Icebow – an ice-halo formed by plate shaped ice crystals in atmospheric clouds.
A motorist nearly crashed as he was blinded by the brilliant white light of an optical phenomenon known as an ice rainbow.
Keen photographer Reyaz Limalia, spotted the rare sight while driving near Birdlip, Gloucestershire and stopped the car to take a picture, although not before he nearly crashed into another vehicle coming in the other direction, due to the radiant light reflecting on his windscreen.
Known to weather officials call a ’22 degrees halo’ because of its circular formation of 22° around the sun, Rayez is one of the only few to have captured one of these rare sights on camera.
‘I almost blinded myself and drove into oncoming traffic as I kept staring into the sun,’ Reyaz said, ‘It was the most spectacular phenomenon I’ve seen in years.
‘I just thought how is this rainbow a complete circle, and why is it around the sun?’
‘According to my investigation it’s not a rainbow. It’s formed by sunlight refracting through ice crystals in the clouds. It’s essentially an icebow.’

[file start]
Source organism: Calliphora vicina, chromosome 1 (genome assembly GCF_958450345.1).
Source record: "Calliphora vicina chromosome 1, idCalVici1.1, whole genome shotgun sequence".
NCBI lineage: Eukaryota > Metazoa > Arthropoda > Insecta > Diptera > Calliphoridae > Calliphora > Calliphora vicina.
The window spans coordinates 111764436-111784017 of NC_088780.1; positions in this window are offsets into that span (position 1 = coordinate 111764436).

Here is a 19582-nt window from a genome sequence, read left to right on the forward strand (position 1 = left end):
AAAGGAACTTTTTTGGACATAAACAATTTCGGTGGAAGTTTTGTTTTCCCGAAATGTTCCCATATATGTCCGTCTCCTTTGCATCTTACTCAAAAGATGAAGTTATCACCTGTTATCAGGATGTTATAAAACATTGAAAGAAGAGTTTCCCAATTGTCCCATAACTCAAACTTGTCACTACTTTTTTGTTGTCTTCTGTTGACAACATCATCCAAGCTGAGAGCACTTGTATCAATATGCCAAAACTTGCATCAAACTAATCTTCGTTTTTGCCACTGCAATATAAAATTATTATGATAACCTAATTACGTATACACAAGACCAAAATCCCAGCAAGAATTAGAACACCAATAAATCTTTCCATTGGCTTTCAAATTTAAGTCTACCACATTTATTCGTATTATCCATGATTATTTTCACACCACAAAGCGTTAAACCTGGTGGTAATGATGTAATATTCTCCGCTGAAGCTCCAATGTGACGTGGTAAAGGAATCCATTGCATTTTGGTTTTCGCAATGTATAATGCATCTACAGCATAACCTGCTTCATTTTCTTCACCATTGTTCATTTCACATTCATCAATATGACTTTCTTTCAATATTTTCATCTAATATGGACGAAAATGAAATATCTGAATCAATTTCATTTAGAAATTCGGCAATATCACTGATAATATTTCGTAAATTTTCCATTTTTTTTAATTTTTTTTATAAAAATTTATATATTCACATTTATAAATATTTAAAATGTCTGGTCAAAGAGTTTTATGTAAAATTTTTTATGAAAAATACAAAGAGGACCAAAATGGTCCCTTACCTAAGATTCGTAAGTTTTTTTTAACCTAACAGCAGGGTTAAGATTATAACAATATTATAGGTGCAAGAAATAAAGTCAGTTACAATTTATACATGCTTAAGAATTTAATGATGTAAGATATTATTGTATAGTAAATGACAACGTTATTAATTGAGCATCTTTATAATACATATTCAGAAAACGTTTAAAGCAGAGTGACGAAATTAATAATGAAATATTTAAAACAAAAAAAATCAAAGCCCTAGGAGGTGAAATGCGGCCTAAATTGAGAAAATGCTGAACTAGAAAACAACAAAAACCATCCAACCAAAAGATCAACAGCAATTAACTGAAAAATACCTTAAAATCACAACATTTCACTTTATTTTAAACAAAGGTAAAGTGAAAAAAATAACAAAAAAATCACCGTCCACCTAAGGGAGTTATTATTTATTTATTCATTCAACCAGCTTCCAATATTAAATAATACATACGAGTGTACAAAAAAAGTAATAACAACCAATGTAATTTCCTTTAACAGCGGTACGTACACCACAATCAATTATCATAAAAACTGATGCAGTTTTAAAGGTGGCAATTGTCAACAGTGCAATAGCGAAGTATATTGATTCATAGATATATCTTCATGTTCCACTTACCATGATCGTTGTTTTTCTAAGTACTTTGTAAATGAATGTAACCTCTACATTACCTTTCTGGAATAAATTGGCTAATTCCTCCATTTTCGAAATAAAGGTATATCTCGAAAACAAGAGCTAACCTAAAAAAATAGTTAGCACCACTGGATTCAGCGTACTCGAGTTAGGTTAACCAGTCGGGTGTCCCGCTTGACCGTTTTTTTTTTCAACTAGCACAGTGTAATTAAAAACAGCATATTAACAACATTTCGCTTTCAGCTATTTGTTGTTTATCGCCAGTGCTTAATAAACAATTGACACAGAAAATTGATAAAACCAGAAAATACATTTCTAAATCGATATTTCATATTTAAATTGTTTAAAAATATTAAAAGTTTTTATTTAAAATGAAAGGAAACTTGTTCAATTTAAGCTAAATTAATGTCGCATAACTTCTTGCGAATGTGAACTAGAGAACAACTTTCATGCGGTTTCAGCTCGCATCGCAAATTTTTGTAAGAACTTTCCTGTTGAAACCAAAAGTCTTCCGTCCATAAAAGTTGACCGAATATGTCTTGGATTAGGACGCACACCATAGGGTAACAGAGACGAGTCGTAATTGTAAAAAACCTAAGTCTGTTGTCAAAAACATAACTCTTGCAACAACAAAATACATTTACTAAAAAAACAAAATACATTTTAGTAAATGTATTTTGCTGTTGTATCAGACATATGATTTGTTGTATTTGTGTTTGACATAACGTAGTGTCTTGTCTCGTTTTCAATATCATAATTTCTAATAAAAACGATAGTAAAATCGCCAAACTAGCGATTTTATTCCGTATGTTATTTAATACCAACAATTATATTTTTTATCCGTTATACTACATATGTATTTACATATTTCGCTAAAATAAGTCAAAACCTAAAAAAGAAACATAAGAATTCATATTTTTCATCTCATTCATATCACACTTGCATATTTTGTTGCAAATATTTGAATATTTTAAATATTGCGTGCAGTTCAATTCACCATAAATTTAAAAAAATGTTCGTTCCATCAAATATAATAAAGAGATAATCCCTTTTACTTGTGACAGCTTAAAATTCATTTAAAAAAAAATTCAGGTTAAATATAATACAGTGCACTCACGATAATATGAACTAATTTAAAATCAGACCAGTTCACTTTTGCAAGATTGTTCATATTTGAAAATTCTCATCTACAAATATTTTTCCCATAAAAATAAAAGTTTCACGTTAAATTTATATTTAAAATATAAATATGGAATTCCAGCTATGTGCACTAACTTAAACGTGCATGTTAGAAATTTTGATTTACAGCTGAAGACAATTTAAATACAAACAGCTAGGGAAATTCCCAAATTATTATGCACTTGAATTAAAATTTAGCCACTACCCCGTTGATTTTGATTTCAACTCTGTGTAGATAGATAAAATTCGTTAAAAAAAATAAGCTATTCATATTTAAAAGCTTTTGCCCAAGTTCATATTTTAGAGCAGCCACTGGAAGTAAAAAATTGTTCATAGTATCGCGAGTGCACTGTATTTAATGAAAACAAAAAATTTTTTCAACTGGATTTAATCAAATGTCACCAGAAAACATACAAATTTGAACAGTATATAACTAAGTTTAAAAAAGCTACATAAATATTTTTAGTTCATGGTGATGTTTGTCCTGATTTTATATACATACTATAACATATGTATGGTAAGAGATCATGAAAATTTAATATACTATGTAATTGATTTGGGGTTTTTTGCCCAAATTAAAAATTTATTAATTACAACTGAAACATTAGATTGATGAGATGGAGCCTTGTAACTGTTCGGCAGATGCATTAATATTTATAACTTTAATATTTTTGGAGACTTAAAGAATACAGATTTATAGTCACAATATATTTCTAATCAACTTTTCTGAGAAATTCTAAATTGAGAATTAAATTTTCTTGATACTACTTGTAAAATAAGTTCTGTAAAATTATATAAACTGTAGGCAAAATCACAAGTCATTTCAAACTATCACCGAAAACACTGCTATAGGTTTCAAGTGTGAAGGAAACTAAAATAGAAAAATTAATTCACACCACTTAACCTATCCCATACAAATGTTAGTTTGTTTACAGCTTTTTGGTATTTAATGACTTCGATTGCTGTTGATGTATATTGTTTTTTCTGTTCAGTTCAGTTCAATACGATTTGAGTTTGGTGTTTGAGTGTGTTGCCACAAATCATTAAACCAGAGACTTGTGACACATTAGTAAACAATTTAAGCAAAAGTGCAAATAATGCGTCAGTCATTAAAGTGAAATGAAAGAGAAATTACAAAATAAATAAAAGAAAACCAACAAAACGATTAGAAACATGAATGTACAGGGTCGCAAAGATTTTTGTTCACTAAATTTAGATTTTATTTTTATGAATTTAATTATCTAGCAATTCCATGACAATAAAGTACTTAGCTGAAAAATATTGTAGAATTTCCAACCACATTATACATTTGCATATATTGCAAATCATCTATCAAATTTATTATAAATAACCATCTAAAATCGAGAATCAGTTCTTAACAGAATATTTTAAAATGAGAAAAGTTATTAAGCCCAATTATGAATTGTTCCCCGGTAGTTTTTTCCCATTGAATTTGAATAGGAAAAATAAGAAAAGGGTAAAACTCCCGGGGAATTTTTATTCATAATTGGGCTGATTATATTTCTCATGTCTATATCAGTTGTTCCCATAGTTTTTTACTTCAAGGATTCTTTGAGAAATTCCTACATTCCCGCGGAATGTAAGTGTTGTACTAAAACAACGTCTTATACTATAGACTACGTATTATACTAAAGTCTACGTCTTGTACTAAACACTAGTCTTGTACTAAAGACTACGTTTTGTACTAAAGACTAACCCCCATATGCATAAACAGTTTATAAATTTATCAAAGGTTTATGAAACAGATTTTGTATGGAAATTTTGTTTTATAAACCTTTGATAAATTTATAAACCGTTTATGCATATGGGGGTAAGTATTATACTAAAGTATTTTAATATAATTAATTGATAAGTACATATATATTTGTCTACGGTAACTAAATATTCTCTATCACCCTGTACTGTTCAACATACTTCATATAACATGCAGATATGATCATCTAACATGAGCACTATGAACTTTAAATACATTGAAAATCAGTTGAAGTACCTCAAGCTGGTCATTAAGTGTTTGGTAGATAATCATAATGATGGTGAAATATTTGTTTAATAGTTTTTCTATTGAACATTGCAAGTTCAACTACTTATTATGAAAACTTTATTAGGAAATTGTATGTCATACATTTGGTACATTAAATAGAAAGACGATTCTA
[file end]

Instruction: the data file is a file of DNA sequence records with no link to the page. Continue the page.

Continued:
The optical phenomenon is an an ice-halo formed by plate shaped ice crystals in atmospheric clouds, characterized by thin, wisplike strands leading to their main clump, known as Cirrus.
The only time it can be seen is when the sun is very high in the sky, 58 degrees or more above the horizon, and its light passes through the high-altitude cirrus clouds. It is the sun’s altitude that determines the visibility of the halo.
Also, the ice crystals in the cloud must be hexagonal in shape with their thick plates being parallel to the ground.
The halo is formed by sunlight entering horizontally-oriented flat hexagon ice crystals through a vertical side face and leaving through the near horizontal bottom face.
The 90° inclination between the ray entrance and exit faces produce the well-separated spectral colours.
The arc has a considerable angular extent and is thus rarely complete. When only fragments of cirrus cloud are in the appropriate sky/sun position they can appear to shine with spectral colors.
Via Daily Mail